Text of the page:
International
Tables for Crystallography Volume A1 Symmetry relations between space groups Edited by Hans Wondratschek and Ulrich Müller © International Union of Crystallography 2011 |
International Tables for Crystallography (2011). Vol. A1, ch. 2.1, pp. 77-79
Section 2.1.3.3. Basis transformation and origin shift^{a}Institut für Kristallographie, Universität, D-76128 Karlsruhe, Germany, and ^{b}Departamento de Física de la Materia Condensada, Facultad de Ciencias, Universidad del País Vasco, Apartado 644, E-48080 Bilbao, Spain |
Each t-subgroup is defined by its representatives, listed under `sequence' by numbers each of which designates an element of . These elements form the general position of . They are taken from the general position of and, therefore, are referred to the coordinate system of . In the general position of , however, its elements are referred to the coordinate system of . In order to allow the transfer of the data from the coordinate system of to that of , the tools for this transformation are provided in the columns `matrix' and `shift' of the subgroup tables. The designation of the quantities is that of IT A Part 5 and is repeated here for convenience. The transformation described in this section is not restricted to translationengleiche subgroups but is applied to klassengleiche subgroups as well.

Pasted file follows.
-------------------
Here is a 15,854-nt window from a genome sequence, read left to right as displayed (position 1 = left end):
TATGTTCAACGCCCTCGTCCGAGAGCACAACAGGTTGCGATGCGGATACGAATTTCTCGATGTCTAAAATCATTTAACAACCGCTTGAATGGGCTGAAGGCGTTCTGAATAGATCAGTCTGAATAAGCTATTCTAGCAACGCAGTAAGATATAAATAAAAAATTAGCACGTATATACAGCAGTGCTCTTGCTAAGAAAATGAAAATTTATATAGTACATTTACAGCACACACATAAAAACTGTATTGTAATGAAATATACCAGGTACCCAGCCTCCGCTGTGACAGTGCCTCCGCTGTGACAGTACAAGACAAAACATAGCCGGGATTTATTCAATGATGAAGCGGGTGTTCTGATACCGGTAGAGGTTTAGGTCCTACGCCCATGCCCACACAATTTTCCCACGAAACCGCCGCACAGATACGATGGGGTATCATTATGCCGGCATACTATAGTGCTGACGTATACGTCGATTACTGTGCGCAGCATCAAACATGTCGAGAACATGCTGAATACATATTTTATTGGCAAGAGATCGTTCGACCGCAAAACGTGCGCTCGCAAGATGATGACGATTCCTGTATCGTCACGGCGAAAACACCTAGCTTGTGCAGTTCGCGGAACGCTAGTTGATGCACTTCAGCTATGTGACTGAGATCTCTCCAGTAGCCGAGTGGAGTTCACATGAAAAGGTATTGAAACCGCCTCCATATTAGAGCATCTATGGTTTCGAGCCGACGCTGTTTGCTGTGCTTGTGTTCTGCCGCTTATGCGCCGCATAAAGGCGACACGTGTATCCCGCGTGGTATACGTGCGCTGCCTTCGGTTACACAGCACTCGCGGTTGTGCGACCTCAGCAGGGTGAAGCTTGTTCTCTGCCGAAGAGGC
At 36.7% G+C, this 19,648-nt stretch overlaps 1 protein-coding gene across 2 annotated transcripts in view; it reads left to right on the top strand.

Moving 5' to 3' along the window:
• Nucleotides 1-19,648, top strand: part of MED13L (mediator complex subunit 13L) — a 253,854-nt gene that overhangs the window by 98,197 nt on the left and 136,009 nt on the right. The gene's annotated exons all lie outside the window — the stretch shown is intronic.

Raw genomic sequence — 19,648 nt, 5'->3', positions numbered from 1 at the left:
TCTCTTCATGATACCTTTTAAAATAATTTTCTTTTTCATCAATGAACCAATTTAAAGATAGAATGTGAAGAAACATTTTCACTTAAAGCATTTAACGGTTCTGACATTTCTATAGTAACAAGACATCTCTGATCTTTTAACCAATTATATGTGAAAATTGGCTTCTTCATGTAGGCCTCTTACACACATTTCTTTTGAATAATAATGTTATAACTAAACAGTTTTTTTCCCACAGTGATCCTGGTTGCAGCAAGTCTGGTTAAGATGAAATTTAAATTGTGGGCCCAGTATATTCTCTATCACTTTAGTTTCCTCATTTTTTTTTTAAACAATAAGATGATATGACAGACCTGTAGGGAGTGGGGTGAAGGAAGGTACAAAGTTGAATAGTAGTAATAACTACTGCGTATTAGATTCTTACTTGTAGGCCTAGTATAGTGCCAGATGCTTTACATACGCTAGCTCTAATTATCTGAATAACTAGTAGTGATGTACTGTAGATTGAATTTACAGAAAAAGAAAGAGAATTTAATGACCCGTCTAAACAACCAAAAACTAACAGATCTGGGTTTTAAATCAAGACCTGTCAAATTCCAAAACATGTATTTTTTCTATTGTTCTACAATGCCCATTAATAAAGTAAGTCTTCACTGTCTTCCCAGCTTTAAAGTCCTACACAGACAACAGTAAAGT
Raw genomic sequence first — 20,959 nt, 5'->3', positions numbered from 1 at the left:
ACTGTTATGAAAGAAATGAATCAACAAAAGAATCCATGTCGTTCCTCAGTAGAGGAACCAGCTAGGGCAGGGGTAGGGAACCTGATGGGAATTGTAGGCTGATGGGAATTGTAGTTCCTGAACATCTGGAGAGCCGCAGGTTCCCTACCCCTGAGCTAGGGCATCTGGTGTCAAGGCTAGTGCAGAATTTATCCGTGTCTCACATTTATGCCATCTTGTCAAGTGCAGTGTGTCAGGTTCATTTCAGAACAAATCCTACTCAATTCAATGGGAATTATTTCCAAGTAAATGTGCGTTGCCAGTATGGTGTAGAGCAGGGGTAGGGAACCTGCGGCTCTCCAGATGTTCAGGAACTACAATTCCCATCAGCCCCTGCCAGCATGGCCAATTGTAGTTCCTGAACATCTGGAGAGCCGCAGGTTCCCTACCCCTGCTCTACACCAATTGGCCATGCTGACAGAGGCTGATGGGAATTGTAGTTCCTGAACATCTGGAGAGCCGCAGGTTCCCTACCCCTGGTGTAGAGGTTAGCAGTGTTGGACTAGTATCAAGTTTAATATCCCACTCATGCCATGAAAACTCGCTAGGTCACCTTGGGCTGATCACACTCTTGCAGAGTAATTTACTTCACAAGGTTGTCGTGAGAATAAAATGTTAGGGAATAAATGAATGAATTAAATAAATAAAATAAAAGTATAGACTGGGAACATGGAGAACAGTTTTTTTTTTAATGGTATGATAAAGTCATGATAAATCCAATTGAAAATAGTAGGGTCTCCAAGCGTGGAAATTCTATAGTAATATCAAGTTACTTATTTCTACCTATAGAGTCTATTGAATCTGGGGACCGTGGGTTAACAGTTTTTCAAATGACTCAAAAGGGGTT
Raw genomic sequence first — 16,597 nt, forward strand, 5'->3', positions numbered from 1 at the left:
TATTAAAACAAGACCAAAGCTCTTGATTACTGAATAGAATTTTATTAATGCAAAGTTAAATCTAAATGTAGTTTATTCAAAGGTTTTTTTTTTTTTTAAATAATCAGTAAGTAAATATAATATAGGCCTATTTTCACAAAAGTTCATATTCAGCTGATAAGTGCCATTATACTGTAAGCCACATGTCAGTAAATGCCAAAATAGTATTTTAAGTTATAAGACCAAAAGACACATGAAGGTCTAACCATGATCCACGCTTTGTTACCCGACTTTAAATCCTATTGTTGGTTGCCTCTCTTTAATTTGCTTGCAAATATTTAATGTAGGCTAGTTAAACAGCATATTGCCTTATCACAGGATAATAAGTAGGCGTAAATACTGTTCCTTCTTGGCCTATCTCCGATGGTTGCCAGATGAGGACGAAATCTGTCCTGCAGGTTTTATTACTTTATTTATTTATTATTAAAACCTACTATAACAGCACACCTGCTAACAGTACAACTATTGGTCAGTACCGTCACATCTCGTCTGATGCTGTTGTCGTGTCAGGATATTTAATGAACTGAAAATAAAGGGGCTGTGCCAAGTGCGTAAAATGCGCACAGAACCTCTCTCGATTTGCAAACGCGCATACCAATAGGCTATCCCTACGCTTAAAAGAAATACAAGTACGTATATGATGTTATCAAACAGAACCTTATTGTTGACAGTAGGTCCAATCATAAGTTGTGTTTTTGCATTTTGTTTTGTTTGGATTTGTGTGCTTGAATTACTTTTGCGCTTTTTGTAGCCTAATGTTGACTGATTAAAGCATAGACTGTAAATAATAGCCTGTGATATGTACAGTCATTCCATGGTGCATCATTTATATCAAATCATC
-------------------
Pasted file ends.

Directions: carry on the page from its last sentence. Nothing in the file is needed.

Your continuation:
In the following, columns and rows are designated by boldface italic lower-case letters. Point coordinates , translation parts of the symmetry operations and shifts are represented by columns. The sets of basis vectors and are represented by rows [indicated by , which means `transposed']. The quantities with unprimed symbols are referred to the coordinate system of , those with primes are referred to the coordinate system of .
The following columns will be used ( is analogous to w):